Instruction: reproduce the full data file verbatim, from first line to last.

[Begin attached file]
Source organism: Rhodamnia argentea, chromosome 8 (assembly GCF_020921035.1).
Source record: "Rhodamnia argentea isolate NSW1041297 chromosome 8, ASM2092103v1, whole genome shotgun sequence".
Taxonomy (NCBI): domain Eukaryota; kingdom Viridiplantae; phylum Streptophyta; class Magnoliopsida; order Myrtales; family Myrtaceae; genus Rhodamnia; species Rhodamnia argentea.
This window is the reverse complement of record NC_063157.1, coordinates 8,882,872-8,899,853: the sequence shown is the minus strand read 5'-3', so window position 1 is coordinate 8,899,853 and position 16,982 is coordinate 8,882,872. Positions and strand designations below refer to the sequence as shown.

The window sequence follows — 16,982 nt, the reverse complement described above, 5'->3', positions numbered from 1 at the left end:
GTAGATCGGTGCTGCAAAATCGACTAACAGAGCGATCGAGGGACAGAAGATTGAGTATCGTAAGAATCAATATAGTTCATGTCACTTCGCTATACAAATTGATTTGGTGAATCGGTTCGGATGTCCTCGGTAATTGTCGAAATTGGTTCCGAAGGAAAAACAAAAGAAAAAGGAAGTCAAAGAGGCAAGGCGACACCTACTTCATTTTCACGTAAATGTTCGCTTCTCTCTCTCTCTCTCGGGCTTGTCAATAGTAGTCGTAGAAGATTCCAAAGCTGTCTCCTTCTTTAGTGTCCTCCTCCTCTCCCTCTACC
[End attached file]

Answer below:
Source organism: Rhodamnia argentea, chromosome 8 (assembly GCF_020921035.1).
Source record: "Rhodamnia argentea isolate NSW1041297 chromosome 8, ASM2092103v1, whole genome shotgun sequence".
Taxonomy (NCBI): domain Eukaryota; kingdom Viridiplantae; phylum Streptophyta; class Magnoliopsida; order Myrtales; family Myrtaceae; genus Rhodamnia; species Rhodamnia argentea.
This window is the reverse complement of record NC_063157.1, coordinates 8,882,872-8,899,853: the sequence shown is the minus strand read 5'-3', so window position 1 is coordinate 8,899,853 and position 16,982 is coordinate 8,882,872. Positions and strand designations below refer to the sequence as shown.

The window sequence follows — 16,982 nt, the reverse complement described above, 5'->3', positions numbered from 1 at the left end:
GTAGATCGGTGCTGCAAAATCGACTAACAGAGCGATCGAGGGACAGAAGATTGAGTATCGTAAGAATCAATATAGTTCATGTCACTTCGCTATACAAATTGATTTGGTGAATCGGTTCGGATGTCCTCGGTAATTGTCGAAATTGGTTCCGAAGGAAAAACAAAAGAAAAAGGAAGTCAAAGAGGCAAGGCGACACCTACTTCATTTTCACGTAAATGTTCGCTTCTCTCTCTCTCTCTCGGGCTTGTCAATAGTAGTCGTAGAAGATTCCAAAGCTGTCTCCTTCTTTAGTGTCCTCCTCCTCTCCCTCTACC